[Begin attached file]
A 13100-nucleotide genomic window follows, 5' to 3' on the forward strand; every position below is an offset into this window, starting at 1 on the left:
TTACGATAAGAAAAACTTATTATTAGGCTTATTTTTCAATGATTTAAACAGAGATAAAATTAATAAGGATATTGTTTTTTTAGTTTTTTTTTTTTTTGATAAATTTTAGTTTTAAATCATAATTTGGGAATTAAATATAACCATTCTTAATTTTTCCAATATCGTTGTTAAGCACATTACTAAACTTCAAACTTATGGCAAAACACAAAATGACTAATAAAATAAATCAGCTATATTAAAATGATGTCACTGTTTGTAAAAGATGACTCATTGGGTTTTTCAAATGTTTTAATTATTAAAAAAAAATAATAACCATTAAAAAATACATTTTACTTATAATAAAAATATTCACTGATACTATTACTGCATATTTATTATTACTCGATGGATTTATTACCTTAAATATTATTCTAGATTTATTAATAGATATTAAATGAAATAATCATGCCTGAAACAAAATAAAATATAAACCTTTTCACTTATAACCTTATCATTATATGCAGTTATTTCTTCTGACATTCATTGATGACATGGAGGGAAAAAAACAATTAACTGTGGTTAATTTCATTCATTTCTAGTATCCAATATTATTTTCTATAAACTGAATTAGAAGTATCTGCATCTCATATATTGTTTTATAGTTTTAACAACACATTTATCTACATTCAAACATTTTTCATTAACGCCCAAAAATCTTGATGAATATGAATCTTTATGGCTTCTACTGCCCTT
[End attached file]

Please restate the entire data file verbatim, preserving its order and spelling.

A 13100-nucleotide genomic window follows, 5' to 3' on the forward strand; every position below is an offset into this window, starting at 1 on the left:
TTACGATAAGAAAAACTTATTATTAGGCTTATTTTTCAATGATTTAAACAGAGATAAAATTAATAAGGATATTGTTTTTTTAGTTTTTTTTTTTTTTGATAAATTTTAGTTTTAAATCATAATTTGGGAATTAAATATAACCATTCTTAATTTTTCCAATATCGTTGTTAAGCACATTACTAAACTTCAAACTTATGGCAAAACACAAAATGACTAATAAAATAAATCAGCTATATTAAAATGATGTCACTGTTTGTAAAAGATGACTCATTGGGTTTTTCAAATGTTTTAATTATTAAAAAAAAATAATAACCATTAAAAAATACATTTTACTTATAATAAAAATATTCACTGATACTATTACTGCATATTTATTATTACTCGATGGATTTATTACCTTAAATATTATTCTAGATTTATTAATAGATATTAAATGAAATAATCATGCCTGAAACAAAATAAAATATAAACCTTTTCACTTATAACCTTATCATTATATGCAGTTATTTCTTCTGACATTCATTGATGACATGGAGGGAAAAAAACAATTAACTGTGGTTAATTTCATTCATTTCTAGTATCCAATATTATTTTCTATAAACTGAATTAGAAGTATCTGCATCTCATATATTGTTTTATAGTTTTAACAACACATTTATCTACATTCAAACATTTTTCATTAACGCCCAAAAATCTTGATGAATATGAATCTTTATGGCTTCTACTGCCCTT